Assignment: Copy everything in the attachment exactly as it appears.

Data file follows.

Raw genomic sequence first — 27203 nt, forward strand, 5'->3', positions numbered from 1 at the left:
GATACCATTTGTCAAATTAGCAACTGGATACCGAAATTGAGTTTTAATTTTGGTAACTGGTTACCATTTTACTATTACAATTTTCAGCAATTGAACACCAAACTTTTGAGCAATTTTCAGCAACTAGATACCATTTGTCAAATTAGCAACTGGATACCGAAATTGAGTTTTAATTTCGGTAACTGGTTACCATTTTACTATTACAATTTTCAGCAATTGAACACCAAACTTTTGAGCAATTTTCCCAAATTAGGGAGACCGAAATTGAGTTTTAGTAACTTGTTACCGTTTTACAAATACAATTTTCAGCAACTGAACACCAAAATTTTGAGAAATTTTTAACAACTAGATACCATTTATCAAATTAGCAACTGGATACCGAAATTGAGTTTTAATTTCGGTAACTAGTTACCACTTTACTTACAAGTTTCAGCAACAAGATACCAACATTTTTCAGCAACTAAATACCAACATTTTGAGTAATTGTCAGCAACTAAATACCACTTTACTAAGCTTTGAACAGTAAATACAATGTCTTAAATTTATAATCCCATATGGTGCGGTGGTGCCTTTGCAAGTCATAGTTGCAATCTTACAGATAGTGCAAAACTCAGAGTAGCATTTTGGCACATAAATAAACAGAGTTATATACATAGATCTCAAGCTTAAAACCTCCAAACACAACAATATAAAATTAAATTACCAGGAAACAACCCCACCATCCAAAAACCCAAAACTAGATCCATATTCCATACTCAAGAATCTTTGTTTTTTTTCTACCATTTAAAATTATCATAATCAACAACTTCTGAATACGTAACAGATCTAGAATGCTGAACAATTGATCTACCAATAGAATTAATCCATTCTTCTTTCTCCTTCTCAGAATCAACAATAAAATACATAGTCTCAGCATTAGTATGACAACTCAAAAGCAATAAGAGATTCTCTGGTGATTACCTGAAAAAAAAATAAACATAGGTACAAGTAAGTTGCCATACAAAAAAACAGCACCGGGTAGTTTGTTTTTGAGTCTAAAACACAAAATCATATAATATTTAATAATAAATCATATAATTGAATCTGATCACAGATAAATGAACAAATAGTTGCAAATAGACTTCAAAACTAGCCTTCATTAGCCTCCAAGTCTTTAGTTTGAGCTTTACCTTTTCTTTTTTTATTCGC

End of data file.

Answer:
Raw genomic sequence first — 27203 nt, forward strand, 5'->3', positions numbered from 1 at the left:
GATACCATTTGTCAAATTAGCAACTGGATACCGAAATTGAGTTTTAATTTTGGTAACTGGTTACCATTTTACTATTACAATTTTCAGCAATTGAACACCAAACTTTTGAGCAATTTTCAGCAACTAGATACCATTTGTCAAATTAGCAACTGGATACCGAAATTGAGTTTTAATTTCGGTAACTGGTTACCATTTTACTATTACAATTTTCAGCAATTGAACACCAAACTTTTGAGCAATTTTCCCAAATTAGGGAGACCGAAATTGAGTTTTAGTAACTTGTTACCGTTTTACAAATACAATTTTCAGCAACTGAACACCAAAATTTTGAGAAATTTTTAACAACTAGATACCATTTATCAAATTAGCAACTGGATACCGAAATTGAGTTTTAATTTCGGTAACTAGTTACCACTTTACTTACAAGTTTCAGCAACAAGATACCAACATTTTTCAGCAACTAAATACCAACATTTTGAGTAATTGTCAGCAACTAAATACCACTTTACTAAGCTTTGAACAGTAAATACAATGTCTTAAATTTATAATCCCATATGGTGCGGTGGTGCCTTTGCAAGTCATAGTTGCAATCTTACAGATAGTGCAAAACTCAGAGTAGCATTTTGGCACATAAATAAACAGAGTTATATACATAGATCTCAAGCTTAAAACCTCCAAACACAACAATATAAAATTAAATTACCAGGAAACAACCCCACCATCCAAAAACCCAAAACTAGATCCATATTCCATACTCAAGAATCTTTGTTTTTTTTCTACCATTTAAAATTATCATAATCAACAACTTCTGAATACGTAACAGATCTAGAATGCTGAACAATTGATCTACCAATAGAATTAATCCATTCTTCTTTCTCCTTCTCAGAATCAACAATAAAATACATAGTCTCAGCATTAGTATGACAACTCAAAAGCAATAAGAGATTCTCTGGTGATTACCTGAAAAAAAAATAAACATAGGTACAAGTAAGTTGCCATACAAAAAAACAGCACCGGGTAGTTTGTTTTTGAGTCTAAAACACAAAATCATATAATATTTAATAATAAATCATATAATTGAATCTGATCACAGATAAATGAACAAATAGTTGCAAATAGACTTCAAAACTAGCCTTCATTAGCCTCCAAGTCTTTAGTTTGAGCTTTACCTTTTCTTTTTTTATTCGC